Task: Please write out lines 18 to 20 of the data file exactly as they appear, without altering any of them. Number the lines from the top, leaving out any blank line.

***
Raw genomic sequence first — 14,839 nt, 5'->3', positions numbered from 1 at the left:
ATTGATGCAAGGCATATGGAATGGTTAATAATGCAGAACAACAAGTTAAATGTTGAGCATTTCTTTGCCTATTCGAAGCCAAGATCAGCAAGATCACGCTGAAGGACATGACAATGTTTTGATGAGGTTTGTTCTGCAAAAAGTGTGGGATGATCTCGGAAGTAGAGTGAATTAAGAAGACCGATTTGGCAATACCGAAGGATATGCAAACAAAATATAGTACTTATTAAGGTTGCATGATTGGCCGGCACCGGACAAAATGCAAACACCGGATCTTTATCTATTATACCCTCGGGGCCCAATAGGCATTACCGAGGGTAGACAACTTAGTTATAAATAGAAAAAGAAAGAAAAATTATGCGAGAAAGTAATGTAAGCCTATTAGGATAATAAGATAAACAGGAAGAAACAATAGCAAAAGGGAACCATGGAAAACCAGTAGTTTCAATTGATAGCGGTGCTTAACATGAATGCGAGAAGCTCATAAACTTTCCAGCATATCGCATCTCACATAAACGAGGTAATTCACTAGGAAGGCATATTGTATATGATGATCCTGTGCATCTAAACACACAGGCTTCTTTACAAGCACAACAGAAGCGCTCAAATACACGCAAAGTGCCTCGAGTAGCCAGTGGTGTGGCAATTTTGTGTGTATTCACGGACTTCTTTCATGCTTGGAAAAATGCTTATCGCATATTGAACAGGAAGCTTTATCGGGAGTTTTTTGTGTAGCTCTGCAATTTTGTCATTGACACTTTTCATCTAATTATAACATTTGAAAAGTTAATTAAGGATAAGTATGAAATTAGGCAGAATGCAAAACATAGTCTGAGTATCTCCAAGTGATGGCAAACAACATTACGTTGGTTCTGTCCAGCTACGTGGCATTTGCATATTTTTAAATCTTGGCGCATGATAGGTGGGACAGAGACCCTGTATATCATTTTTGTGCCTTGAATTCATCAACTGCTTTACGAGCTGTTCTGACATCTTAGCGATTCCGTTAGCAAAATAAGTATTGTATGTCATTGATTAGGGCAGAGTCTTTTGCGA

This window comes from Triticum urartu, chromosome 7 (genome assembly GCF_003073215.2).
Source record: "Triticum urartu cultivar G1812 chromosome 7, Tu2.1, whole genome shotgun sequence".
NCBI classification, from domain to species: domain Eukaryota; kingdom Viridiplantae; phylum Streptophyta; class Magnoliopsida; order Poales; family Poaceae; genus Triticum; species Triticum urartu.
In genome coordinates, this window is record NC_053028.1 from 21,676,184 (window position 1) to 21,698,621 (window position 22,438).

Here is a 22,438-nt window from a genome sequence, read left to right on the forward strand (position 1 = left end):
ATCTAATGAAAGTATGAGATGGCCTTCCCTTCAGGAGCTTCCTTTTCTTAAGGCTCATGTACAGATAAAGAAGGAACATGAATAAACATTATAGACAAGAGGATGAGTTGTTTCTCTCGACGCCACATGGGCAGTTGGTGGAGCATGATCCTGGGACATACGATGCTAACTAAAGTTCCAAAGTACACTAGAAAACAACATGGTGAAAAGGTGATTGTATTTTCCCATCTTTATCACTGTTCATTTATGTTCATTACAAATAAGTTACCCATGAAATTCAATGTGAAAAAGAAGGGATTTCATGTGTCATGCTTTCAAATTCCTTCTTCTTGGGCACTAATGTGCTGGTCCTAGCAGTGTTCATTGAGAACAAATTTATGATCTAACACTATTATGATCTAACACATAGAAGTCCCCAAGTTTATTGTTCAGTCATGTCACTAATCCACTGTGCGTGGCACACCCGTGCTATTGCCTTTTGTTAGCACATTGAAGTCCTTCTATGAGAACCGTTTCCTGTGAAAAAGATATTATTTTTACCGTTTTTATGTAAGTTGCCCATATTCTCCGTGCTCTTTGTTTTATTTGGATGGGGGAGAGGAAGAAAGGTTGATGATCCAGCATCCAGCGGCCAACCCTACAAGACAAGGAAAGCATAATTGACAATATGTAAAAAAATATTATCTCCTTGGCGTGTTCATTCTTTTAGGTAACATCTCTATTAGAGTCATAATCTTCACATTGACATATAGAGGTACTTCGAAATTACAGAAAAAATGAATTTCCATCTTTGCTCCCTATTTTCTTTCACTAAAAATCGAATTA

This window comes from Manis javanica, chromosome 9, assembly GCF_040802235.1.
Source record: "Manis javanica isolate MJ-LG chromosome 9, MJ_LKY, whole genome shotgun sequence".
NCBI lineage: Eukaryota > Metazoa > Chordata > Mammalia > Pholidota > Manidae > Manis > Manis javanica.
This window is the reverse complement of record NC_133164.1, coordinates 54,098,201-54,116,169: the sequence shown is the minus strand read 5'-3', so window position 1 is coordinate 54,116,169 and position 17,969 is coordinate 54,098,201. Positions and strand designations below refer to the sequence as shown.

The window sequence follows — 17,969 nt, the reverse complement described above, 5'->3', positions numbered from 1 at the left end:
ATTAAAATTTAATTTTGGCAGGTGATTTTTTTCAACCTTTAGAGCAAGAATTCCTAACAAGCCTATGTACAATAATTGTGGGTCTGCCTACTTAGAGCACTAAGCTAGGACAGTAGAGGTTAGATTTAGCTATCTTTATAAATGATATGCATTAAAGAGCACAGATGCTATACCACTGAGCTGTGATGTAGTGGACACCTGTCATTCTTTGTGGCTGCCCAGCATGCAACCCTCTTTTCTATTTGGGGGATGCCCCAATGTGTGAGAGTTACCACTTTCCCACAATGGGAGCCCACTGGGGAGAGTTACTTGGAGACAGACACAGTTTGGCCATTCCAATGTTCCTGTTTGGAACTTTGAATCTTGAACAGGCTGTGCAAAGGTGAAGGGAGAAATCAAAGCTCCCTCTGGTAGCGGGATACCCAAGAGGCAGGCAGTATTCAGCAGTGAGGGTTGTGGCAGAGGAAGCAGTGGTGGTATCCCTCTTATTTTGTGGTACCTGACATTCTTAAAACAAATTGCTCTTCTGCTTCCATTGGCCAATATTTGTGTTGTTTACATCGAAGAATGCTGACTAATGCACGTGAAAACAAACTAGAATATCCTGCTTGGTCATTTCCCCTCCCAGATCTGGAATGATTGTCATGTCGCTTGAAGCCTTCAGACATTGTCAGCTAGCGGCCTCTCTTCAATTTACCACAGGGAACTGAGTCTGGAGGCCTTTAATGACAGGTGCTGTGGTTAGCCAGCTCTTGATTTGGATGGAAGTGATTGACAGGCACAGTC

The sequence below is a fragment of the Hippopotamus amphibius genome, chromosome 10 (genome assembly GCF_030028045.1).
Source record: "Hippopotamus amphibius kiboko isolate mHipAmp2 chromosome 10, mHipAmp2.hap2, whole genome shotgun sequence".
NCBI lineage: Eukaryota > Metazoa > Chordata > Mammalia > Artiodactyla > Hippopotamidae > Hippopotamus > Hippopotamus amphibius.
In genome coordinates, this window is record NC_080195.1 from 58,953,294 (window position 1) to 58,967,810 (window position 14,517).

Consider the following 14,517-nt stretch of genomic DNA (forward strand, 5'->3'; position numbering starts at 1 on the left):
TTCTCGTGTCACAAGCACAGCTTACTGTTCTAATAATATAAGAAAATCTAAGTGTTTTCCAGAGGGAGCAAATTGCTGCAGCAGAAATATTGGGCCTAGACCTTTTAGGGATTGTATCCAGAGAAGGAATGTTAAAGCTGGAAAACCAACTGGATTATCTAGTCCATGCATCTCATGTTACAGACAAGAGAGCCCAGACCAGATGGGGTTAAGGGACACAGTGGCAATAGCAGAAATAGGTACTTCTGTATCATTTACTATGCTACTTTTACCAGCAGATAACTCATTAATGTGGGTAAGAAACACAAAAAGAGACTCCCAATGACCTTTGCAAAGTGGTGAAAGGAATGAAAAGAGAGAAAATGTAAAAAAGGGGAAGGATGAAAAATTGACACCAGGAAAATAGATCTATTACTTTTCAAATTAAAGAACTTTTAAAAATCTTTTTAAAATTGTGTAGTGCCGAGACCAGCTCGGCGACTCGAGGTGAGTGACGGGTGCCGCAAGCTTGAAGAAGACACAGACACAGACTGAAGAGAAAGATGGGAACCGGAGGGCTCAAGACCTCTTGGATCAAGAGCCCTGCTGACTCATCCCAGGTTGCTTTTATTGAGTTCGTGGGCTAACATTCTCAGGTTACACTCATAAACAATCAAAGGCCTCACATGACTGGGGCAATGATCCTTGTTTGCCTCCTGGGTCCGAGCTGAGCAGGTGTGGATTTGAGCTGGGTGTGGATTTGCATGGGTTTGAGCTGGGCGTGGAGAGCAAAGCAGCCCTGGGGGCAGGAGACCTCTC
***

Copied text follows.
In genome coordinates, this window is record NC_080195.1 from 58,953,294 (window position 1) to 58,967,810 (window position 14,517).

Consider the following 14,517-nt stretch of genomic DNA (forward strand, 5'->3'; position numbering starts at 1 on the left):
TTCTCGTGTCACAAGCACAGCTTACTGTTCTAATAATATAAGAAAATCTAAGTGTTTTCCAGAGGGAGCAAATTGCTGCAGCAGAAATATTGGGCCTAGACCTTTTAGGGATTGTATCCAGAGAAGGAATGTTAAAGCTGGAAAACCAACTGGATTATCTAGTCCATGCATCTCATGTTACAGACAAGAGAGCCCAGACCAGATGGGGTTAAGGGACACAGTGGCAATAGCAGAAATAGGTACTTCTGTATCATTTACTATGCTACTTTTACCAGCAGATAACTCATTAATGTGGGTAAGAAACACAAAAAGAGACTCCCAATGACCTTTGCAAAGTGGTGAAAGGAATGAAAAGAGAGAAAATGTAAAAAAGGGGAAGGATGAAAAATTGACACCAGGAAAATAGATCTATTACTTTTCAAATTAAAGAACTTTTAAAAATCTTTTTAAAATTGTGTAGTGCCGAGACCAGCTCGGCGACTCGAGGTGAGTGACGGGTGCCGCAAGCTTGAAGAAGACACAGACACAGACTGAAGAGAAAGATGGGAACCGGAGGGCTCAAGACCTCTTGGATCAAGAGCCCTGCTGACTCATCCCAGGTTGCTTTTATTGAGTTCGTGGGCTAACATTCTCAGGTTACACTCATAAACAATCAAAGGCCTCACATGACTGGGGCAATGATCCTTGTTTGCCTCCTGGGTCCGAGCTGAGCAGGTGTGGATTTGAGCTGGGTGTGGATTTGCATGGGTTTGAGCTGGGCGTGGAGAGCAAAGCAGCCCTGGGGGCAGGAGACCTCTC